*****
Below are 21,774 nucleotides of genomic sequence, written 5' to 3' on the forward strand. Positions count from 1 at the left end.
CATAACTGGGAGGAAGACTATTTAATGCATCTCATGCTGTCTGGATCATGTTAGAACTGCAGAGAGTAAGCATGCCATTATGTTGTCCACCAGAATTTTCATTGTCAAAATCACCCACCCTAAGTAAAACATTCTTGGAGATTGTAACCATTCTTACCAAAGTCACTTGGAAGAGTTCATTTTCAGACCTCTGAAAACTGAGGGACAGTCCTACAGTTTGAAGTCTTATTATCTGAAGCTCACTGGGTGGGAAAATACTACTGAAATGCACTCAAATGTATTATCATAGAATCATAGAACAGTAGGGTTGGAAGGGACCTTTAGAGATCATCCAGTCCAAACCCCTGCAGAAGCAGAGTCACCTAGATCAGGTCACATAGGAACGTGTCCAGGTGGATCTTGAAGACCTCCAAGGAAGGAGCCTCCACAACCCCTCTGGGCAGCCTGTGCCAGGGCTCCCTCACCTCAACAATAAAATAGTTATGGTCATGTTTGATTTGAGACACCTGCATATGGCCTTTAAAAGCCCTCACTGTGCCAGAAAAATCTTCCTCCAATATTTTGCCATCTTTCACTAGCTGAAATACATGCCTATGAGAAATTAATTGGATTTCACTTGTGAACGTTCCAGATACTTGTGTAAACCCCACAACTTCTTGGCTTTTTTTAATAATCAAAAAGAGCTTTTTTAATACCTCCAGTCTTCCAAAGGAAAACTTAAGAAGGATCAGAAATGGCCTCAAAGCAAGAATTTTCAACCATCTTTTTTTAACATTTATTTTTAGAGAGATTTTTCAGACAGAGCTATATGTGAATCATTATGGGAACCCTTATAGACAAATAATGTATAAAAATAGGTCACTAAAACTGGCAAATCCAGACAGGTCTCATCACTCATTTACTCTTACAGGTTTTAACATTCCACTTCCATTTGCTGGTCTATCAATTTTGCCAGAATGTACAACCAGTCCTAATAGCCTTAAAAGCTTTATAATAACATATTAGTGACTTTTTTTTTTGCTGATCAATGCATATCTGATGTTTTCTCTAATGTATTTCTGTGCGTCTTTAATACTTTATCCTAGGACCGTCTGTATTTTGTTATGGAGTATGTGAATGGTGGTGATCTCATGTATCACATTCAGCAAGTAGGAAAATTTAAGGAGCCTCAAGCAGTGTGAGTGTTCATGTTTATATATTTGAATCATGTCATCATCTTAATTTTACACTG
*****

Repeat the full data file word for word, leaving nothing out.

Below are 21,774 nucleotides of genomic sequence, written 5' to 3' on the forward strand. Positions count from 1 at the left end.
CATAACTGGGAGGAAGACTATTTAATGCATCTCATGCTGTCTGGATCATGTTAGAACTGCAGAGAGTAAGCATGCCATTATGTTGTCCACCAGAATTTTCATTGTCAAAATCACCCACCCTAAGTAAAACATTCTTGGAGATTGTAACCATTCTTACCAAAGTCACTTGGAAGAGTTCATTTTCAGACCTCTGAAAACTGAGGGACAGTCCTACAGTTTGAAGTCTTATTATCTGAAGCTCACTGGGTGGGAAAATACTACTGAAATGCACTCAAATGTATTATCATAGAATCATAGAACAGTAGGGTTGGAAGGGACCTTTAGAGATCATCCAGTCCAAACCCCTGCAGAAGCAGAGTCACCTAGATCAGGTCACATAGGAACGTGTCCAGGTGGATCTTGAAGACCTCCAAGGAAGGAGCCTCCACAACCCCTCTGGGCAGCCTGTGCCAGGGCTCCCTCACCTCAACAATAAAATAGTTATGGTCATGTTTGATTTGAGACACCTGCATATGGCCTTTAAAAGCCCTCACTGTGCCAGAAAAATCTTCCTCCAATATTTTGCCATCTTTCACTAGCTGAAATACATGCCTATGAGAAATTAATTGGATTTCACTTGTGAACGTTCCAGATACTTGTGTAAACCCCACAACTTCTTGGCTTTTTTTAATAATCAAAAAGAGCTTTTTTAATACCTCCAGTCTTCCAAAGGAAAACTTAAGAAGGATCAGAAATGGCCTCAAAGCAAGAATTTTCAACCATCTTTTTTTAACATTTATTTTTAGAGAGATTTTTCAGACAGAGCTATATGTGAATCATTATGGGAACCCTTATAGACAAATAATGTATAAAAATAGGTCACTAAAACTGGCAAATCCAGACAGGTCTCATCACTCATTTACTCTTACAGGTTTTAACATTCCACTTCCATTTGCTGGTCTATCAATTTTGCCAGAATGTACAACCAGTCCTAATAGCCTTAAAAGCTTTATAATAACATATTAGTGACTTTTTTTTTTGCTGATCAATGCATATCTGATGTTTTCTCTAATGTATTTCTGTGCGTCTTTAATACTTTATCCTAGGACCGTCTGTATTTTGTTATGGAGTATGTGAATGGTGGTGATCTCATGTATCACATTCAGCAAGTAGGAAAATTTAAGGAGCCTCAAGCAGTGTGAGTGTTCATGTTTATATATTTGAATCATGTCATCATCTTAATTTTACACTG